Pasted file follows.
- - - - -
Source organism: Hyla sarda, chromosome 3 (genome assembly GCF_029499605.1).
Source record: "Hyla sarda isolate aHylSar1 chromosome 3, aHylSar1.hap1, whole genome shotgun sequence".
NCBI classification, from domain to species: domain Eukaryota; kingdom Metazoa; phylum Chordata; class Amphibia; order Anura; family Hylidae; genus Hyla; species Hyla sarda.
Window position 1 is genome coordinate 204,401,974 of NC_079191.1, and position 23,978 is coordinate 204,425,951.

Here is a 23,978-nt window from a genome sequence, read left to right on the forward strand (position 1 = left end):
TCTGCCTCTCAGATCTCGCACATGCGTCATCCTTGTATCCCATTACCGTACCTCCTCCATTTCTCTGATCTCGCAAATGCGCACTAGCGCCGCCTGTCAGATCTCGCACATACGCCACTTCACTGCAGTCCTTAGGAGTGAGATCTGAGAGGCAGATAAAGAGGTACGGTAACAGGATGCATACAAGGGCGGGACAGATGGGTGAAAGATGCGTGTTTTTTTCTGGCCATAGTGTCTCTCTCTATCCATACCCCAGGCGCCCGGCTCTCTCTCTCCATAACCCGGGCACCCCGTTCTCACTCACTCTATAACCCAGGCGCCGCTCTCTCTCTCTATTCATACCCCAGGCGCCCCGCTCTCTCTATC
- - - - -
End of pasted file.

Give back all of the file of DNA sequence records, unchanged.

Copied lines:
Source organism: Hyla sarda, chromosome 3 (genome assembly GCF_029499605.1).
Source record: "Hyla sarda isolate aHylSar1 chromosome 3, aHylSar1.hap1, whole genome shotgun sequence".
NCBI classification, from domain to species: domain Eukaryota; kingdom Metazoa; phylum Chordata; class Amphibia; order Anura; family Hylidae; genus Hyla; species Hyla sarda.
Window position 1 is genome coordinate 204,401,974 of NC_079191.1, and position 23,978 is coordinate 204,425,951.

Here is a 23,978-nt window from a genome sequence, read left to right on the forward strand (position 1 = left end):
TCTGCCTCTCAGATCTCGCACATGCGTCATCCTTGTATCCCATTACCGTACCTCCTCCATTTCTCTGATCTCGCAAATGCGCACTAGCGCCGCCTGTCAGATCTCGCACATACGCCACTTCACTGCAGTCCTTAGGAGTGAGATCTGAGAGGCAGATAAAGAGGTACGGTAACAGGATGCATACAAGGGCGGGACAGATGGGTGAAAGATGCGTGTTTTTTTCTGGCCATAGTGTCTCTCTCTATCCATACCCCAGGCGCCCGGCTCTCTCTCTCCATAACCCGGGCACCCCGTTCTCACTCACTCTATAACCCAGGCGCCGCTCTCTCTCTCTATTCATACCCCAGGCGCCCCGCTCTCTCTATC